Pakistan social media was ablaze after an appeals court has acquitted the brother of social media star Qandeel Baloch of her murder. Her 2016 killing sparked national outrage and sparked changes in laws covering so-called “honour killings”.
Her brother, Mohammed Waseem appealed his 2019 life sentence and murder conviction, after major witnesses recanted their testimonies. An appeals court in Multan struck down the conviction, defence lawyer Sardar Mehboob said without elaborating. The government prosecutor confirmed the judgment.
Additionally, his mother had submitted a statement to the court stating that she had pardoned him for the “honour killing” of his sister. The mother’s statement was not mentioned in the court’s decision.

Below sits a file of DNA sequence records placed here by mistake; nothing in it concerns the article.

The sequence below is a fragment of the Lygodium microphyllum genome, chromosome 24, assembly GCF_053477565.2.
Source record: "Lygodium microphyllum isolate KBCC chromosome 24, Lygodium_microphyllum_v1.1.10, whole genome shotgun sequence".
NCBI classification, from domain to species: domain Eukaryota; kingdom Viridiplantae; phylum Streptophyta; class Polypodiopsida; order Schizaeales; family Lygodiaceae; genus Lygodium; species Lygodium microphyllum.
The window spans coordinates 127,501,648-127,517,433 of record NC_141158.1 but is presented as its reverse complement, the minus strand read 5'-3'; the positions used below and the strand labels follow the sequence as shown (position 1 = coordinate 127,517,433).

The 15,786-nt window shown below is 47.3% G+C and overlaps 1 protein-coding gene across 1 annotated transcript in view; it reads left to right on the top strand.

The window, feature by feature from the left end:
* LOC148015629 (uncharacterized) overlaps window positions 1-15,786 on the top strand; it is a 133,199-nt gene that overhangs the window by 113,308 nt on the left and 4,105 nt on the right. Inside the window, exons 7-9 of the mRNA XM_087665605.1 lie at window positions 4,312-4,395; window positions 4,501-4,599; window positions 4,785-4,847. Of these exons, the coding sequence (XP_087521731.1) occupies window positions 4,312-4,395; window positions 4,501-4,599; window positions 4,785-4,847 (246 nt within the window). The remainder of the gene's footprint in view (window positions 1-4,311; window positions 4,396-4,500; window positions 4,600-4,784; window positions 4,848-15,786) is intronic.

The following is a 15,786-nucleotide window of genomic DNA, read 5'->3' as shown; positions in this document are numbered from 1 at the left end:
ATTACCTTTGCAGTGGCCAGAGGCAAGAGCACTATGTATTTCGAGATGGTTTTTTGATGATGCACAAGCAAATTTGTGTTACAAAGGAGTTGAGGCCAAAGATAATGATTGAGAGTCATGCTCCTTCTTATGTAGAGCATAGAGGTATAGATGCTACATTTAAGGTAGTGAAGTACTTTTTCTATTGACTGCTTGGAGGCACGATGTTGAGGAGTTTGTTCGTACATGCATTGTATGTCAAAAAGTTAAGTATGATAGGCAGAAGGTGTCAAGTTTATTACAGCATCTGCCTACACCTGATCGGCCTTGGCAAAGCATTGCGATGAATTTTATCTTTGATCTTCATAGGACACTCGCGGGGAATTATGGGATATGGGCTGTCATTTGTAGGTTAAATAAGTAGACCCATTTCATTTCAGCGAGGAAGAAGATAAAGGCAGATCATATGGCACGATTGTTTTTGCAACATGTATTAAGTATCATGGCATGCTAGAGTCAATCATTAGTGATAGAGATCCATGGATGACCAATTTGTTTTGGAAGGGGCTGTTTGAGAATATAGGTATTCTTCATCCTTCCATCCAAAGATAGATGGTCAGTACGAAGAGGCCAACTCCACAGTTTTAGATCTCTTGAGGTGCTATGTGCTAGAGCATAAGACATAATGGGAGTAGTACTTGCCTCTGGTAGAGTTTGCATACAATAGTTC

One of the major changes in the country’s laws regarding honour killings was that no one could be freed solely by a family member’s pardon.
Qandeel angered conservative Muslims in Pakistan
In a 2016 media conference, Waseem confessed to strangling his 26-year-old sister because of her social media activities.
Baloch had written in her Facebook posts that she wanted to change “the typical orthodox mindset” of conservative Muslim people. Although she was frequently sent death threats, she continued posting provocative pictures and videos on Facebook.
On the strength of her social media fame, she developed a modelling career, but this drew ire from many conservative Muslims.
The country was rocked by her death and social media exploded with grief, causing the Pakistani government to tighten laws dealing with relatives killed for family honour.
Each year, hundreds of Pakistani women are killed by their families for perceived offences to honour, including elopement, fraternization with men outside marriage, and other actions that violate conservative Muslim values on female modesty.
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